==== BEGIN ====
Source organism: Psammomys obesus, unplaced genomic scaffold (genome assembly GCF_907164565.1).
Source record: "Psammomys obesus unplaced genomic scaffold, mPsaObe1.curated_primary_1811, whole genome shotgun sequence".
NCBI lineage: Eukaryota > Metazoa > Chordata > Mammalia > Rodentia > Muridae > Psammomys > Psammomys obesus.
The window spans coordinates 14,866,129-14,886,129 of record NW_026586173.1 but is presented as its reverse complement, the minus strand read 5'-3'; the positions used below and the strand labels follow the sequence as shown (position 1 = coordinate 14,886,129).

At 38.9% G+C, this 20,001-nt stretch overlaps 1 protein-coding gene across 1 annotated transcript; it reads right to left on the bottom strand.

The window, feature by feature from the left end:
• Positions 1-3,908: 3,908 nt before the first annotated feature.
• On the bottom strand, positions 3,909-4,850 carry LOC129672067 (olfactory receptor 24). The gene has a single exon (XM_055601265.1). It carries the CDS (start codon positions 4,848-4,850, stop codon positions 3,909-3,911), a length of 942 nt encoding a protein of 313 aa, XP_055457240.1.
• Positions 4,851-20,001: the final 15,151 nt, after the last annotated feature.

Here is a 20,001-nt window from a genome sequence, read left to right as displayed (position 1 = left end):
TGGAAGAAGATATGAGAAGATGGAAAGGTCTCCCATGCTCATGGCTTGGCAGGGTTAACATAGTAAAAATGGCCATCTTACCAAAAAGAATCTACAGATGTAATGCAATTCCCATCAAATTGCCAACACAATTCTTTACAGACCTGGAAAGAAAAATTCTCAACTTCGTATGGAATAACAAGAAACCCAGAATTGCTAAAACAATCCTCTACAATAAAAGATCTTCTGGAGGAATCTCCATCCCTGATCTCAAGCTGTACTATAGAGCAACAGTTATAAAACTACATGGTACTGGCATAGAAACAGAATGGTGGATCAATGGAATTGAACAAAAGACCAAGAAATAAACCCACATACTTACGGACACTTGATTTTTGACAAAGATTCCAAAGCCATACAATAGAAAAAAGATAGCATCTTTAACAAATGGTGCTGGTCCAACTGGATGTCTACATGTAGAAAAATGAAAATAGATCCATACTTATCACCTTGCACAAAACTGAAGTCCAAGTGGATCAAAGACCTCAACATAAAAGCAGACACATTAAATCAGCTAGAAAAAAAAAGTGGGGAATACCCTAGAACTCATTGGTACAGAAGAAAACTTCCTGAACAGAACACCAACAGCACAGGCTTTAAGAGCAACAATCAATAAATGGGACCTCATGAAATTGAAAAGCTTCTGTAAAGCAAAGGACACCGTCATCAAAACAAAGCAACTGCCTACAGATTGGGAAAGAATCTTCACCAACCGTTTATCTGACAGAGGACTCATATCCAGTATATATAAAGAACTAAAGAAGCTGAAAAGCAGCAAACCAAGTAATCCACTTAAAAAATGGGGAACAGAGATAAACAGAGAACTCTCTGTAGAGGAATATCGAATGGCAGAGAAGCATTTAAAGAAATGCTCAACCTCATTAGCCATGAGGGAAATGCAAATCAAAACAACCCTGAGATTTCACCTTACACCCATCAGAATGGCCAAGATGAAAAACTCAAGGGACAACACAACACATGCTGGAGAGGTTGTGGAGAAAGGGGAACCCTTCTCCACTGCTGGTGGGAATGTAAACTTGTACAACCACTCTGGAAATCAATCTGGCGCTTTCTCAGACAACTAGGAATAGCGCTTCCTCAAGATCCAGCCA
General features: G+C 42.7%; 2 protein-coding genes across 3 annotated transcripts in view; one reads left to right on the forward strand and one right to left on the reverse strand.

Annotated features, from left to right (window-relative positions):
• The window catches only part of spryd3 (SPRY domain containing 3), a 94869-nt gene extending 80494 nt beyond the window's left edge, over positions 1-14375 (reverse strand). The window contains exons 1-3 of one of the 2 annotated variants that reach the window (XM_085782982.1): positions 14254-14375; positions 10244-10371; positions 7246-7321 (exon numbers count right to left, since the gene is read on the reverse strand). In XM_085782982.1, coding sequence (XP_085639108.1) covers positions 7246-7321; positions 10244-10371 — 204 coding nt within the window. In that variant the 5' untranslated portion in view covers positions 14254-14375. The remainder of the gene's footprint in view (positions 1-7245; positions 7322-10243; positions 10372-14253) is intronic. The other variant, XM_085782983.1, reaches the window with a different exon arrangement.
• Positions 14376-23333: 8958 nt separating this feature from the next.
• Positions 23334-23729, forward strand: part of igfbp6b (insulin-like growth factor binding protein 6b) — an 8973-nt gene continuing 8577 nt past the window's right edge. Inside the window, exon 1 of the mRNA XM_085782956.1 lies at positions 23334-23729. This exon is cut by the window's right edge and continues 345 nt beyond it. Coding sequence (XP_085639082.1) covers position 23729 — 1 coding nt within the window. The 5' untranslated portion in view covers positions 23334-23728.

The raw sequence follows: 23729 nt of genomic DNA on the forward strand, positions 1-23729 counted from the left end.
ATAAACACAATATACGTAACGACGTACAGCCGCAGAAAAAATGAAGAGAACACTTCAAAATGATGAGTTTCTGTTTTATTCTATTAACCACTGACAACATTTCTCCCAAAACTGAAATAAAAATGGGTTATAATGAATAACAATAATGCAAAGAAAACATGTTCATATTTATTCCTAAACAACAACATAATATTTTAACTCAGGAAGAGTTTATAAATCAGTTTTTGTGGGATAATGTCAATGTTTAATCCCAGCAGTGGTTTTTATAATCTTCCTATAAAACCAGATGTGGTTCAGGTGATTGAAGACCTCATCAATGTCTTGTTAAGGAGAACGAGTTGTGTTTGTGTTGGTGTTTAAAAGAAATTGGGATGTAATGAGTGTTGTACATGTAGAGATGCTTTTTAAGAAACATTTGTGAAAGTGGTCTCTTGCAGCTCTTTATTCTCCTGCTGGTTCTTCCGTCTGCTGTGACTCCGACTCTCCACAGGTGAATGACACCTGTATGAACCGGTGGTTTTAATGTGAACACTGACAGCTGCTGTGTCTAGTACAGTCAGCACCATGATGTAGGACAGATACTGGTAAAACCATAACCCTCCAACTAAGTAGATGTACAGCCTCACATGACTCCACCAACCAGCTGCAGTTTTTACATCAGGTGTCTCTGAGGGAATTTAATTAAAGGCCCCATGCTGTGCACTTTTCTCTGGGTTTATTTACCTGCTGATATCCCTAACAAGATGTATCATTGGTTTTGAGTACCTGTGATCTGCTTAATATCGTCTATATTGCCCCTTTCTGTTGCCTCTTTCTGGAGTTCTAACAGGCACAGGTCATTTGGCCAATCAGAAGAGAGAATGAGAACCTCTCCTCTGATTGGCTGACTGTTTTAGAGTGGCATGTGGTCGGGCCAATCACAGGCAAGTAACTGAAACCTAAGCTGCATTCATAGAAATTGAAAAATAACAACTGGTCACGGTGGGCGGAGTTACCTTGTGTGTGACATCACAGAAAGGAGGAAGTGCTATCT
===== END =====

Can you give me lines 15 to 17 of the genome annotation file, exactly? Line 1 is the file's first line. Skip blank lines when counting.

• Positions 14376-23333: 8958 nt separating this feature from the next.
• Positions 23334-23729, forward strand: part of igfbp6b (insulin-like growth factor binding protein 6b) — an 8973-nt gene continuing 8577 nt past the window's right edge. Inside the window, exon 1 of the mRNA XM_085782956.1 lies at positions 23334-23729. This exon is cut by the window's right edge and continues 345 nt beyond it. Coding sequence (XP_085639082.1) covers position 23729 — 1 coding nt within the window. The 5' untranslated portion in view covers positions 23334-23728.

The raw sequence follows: 23729 nt of genomic DNA on the forward strand, positions 1-23729 counted from the left end.